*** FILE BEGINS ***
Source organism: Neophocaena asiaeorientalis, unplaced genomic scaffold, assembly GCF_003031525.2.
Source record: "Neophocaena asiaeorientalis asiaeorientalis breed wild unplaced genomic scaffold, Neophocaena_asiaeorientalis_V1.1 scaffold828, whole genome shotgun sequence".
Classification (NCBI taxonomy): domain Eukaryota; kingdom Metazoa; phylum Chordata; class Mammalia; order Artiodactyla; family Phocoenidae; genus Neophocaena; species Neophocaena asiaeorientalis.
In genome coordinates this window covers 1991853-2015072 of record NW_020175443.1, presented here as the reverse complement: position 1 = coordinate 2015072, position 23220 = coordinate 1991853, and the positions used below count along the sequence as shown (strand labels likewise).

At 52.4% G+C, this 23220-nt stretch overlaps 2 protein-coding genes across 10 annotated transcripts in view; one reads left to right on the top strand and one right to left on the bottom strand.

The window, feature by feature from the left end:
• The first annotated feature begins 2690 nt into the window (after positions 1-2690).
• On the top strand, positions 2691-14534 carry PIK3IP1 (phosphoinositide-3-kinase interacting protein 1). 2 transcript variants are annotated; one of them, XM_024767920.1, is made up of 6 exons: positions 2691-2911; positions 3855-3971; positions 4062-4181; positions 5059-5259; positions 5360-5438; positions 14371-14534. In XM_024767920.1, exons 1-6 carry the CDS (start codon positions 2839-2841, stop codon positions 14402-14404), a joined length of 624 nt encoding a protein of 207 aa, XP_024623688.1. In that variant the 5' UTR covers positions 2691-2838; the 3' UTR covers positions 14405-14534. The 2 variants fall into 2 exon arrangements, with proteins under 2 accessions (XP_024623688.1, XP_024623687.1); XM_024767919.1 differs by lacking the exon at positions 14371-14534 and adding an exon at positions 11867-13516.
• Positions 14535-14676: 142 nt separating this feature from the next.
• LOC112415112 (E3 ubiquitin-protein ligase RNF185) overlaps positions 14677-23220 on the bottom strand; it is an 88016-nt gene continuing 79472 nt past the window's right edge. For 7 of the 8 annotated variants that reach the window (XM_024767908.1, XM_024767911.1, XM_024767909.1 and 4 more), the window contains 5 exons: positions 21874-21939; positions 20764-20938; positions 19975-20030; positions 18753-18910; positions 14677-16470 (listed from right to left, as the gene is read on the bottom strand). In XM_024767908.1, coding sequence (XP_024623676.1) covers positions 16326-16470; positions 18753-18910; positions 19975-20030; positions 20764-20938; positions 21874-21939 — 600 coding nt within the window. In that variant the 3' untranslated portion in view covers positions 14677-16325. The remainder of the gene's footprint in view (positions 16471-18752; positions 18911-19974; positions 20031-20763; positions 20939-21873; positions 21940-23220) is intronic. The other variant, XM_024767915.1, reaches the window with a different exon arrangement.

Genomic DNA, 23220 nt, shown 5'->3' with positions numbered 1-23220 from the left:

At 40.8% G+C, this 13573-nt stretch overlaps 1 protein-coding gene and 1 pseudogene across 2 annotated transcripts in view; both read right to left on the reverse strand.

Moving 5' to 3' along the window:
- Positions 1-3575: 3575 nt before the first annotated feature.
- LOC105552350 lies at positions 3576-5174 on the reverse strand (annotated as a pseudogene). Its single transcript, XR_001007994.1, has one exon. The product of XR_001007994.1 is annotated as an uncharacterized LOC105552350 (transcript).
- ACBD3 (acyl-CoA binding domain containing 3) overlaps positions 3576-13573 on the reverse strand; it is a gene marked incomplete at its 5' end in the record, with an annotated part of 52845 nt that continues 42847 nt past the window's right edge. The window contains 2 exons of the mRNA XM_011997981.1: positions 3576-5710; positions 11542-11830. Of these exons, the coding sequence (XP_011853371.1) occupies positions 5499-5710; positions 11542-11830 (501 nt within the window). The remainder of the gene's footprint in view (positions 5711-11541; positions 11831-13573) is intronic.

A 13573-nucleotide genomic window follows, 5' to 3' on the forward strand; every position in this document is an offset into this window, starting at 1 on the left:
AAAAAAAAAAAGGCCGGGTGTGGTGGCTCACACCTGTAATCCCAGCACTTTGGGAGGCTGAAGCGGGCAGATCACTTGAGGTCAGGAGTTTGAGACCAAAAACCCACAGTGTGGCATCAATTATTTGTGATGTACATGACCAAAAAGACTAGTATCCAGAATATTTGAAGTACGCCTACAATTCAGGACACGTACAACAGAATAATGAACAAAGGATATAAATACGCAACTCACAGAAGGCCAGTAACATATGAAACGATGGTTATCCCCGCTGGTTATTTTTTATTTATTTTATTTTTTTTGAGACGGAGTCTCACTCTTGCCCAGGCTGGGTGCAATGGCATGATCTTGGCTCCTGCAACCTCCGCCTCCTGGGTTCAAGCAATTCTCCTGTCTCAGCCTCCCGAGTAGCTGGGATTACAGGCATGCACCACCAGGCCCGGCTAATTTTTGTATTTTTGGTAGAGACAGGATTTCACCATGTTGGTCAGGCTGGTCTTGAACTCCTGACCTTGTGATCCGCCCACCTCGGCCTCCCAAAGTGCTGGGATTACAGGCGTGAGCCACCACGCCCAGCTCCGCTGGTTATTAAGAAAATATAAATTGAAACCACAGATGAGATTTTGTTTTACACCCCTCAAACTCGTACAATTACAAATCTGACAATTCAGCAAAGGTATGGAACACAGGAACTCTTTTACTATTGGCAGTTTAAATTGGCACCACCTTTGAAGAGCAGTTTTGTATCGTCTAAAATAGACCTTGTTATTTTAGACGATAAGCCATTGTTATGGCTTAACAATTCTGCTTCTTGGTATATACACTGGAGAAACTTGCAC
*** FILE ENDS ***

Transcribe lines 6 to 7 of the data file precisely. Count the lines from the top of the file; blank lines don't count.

The window, feature by feature from the left end:
• The first annotated feature begins 2690 nt into the window (after positions 1-2690).